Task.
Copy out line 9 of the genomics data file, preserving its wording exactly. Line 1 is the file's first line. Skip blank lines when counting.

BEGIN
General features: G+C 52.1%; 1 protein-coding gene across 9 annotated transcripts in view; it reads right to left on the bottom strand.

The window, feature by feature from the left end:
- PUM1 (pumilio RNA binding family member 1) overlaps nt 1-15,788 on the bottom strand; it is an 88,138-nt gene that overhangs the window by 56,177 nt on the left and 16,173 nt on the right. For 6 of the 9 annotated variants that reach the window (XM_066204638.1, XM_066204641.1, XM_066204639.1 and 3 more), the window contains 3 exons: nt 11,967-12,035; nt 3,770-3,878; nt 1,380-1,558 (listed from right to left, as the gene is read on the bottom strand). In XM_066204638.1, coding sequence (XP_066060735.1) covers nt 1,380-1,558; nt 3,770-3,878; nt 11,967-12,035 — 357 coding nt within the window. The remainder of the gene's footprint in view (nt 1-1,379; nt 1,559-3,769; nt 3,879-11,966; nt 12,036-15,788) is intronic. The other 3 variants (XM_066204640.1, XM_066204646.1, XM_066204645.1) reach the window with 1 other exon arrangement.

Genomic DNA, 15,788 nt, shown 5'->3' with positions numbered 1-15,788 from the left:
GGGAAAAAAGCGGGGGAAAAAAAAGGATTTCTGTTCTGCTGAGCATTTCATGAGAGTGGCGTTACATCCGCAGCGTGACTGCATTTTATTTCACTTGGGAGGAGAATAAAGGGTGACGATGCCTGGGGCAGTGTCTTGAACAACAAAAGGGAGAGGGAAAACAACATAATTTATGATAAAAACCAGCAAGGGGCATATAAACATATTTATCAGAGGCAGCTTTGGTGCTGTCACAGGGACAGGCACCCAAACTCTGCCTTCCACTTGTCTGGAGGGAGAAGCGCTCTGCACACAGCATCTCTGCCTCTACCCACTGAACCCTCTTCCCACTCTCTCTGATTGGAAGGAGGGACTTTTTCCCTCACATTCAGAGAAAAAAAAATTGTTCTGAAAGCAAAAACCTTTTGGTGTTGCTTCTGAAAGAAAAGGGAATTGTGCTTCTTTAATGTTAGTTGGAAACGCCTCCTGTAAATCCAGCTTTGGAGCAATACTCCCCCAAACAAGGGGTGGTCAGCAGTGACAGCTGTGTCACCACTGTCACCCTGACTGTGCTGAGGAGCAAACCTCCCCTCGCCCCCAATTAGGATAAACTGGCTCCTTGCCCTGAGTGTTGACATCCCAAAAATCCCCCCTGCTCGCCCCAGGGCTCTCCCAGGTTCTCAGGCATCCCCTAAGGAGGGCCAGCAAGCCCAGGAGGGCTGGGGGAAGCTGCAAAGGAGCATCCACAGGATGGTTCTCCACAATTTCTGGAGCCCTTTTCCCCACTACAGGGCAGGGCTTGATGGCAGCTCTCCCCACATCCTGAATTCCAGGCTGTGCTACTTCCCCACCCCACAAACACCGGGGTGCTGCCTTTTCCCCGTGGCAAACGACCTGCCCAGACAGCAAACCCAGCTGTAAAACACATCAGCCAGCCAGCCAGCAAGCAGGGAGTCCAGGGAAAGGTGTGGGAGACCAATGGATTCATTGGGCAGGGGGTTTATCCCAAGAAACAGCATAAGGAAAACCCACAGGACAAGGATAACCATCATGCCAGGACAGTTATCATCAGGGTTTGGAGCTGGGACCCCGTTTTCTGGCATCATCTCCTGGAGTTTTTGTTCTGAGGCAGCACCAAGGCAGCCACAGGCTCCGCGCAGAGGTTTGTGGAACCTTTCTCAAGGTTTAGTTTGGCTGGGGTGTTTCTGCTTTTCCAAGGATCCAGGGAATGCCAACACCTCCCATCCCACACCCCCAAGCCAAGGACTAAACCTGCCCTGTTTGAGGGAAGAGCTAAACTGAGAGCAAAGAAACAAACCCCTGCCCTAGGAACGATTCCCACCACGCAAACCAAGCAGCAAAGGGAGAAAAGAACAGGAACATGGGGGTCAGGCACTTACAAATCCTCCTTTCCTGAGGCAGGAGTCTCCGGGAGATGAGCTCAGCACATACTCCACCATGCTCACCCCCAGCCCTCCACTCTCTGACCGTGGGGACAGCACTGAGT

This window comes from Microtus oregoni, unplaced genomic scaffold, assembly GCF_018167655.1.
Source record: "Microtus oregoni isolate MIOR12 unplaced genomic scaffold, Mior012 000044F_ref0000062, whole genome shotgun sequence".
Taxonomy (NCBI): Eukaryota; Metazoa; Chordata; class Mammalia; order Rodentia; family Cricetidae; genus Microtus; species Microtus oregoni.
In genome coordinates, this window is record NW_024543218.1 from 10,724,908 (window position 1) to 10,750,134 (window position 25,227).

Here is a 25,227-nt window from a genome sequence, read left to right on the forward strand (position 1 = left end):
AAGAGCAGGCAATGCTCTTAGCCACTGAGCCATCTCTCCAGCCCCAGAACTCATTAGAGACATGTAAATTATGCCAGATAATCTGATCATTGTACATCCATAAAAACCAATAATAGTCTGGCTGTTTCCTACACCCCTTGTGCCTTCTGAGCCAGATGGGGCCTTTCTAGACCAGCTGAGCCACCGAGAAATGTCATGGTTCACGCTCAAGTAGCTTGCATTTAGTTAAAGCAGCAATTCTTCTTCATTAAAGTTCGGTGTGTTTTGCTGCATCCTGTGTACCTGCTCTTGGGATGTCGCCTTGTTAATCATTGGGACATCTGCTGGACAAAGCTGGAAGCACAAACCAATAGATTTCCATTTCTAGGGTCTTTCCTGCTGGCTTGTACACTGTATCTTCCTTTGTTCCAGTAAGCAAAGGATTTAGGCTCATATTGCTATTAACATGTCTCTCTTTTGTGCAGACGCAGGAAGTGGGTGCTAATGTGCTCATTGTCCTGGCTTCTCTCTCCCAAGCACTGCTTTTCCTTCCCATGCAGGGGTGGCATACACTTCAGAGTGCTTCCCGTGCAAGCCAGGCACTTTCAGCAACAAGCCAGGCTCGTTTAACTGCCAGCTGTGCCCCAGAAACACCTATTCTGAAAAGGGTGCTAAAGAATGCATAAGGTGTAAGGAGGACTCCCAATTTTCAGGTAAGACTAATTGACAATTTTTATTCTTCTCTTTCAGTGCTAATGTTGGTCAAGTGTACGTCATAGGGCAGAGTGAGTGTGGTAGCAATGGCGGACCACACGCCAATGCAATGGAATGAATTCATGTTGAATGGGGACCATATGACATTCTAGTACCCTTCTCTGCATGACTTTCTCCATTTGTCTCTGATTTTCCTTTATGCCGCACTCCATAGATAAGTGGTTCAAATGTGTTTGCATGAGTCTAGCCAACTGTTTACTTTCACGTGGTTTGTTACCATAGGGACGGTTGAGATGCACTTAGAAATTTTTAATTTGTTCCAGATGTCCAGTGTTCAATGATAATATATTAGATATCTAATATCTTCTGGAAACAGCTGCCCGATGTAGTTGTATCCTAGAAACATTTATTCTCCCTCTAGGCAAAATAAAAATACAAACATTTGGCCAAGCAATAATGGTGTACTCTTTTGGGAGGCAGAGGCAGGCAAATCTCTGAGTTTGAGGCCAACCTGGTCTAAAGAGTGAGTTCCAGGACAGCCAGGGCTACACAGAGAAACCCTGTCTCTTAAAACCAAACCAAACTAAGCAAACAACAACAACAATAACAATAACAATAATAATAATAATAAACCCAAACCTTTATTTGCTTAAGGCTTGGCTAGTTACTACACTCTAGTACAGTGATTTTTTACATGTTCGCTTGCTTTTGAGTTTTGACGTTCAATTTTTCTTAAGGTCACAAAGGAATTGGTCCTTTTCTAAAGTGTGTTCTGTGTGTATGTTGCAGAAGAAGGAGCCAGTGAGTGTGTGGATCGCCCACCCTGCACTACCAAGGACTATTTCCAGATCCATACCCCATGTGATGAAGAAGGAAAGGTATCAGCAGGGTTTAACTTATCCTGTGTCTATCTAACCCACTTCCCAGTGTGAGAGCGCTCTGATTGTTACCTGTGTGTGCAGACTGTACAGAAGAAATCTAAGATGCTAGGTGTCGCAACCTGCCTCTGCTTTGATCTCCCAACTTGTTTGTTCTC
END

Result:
In genome coordinates, this window is record NW_024543218.1 from 10,724,908 (window position 1) to 10,750,134 (window position 25,227).